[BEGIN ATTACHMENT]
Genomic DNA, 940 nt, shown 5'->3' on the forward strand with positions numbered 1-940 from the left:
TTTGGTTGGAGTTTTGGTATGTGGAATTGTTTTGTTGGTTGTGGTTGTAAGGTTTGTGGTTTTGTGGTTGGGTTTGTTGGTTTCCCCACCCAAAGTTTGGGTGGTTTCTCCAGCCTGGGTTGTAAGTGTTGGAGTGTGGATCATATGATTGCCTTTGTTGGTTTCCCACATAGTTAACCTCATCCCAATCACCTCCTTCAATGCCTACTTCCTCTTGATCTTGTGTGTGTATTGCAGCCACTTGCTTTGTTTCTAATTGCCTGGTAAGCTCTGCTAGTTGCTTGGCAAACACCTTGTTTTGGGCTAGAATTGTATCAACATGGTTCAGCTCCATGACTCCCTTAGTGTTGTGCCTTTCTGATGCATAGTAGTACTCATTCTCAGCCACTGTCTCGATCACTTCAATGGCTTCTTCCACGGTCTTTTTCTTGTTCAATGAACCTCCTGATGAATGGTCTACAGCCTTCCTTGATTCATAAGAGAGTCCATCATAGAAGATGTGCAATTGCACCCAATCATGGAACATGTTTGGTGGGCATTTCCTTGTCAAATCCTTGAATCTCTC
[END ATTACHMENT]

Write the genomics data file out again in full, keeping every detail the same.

Genomic DNA, 940 nt, shown 5'->3' on the forward strand with positions numbered 1-940 from the left:
TTTGGTTGGAGTTTTGGTATGTGGAATTGTTTTGTTGGTTGTGGTTGTAAGGTTTGTGGTTTTGTGGTTGGGTTTGTTGGTTTCCCCACCCAAAGTTTGGGTGGTTTCTCCAGCCTGGGTTGTAAGTGTTGGAGTGTGGATCATATGATTGCCTTTGTTGGTTTCCCACATAGTTAACCTCATCCCAATCACCTCCTTCAATGCCTACTTCCTCTTGATCTTGTGTGTGTATTGCAGCCACTTGCTTTGTTTCTAATTGCCTGGTAAGCTCTGCTAGTTGCTTGGCAAACACCTTGTTTTGGGCTAGAATTGTATCAACATGGTTCAGCTCCATGACTCCCTTAGTGTTGTGCCTTTCTGATGCATAGTAGTACTCATTCTCAGCCACTGTCTCGATCACTTCAATGGCTTCTTCCACGGTCTTTTTCTTGTTCAATGAACCTCCTGATGAATGGTCTACAGCCTTCCTTGATTCATAAGAGAGTCCATCATAGAAGATGTGCAATTGCACCCAATCATGGAACATGTTTGGTGGGCATTTCCTTGTCAAATCCTTGAATCTCTC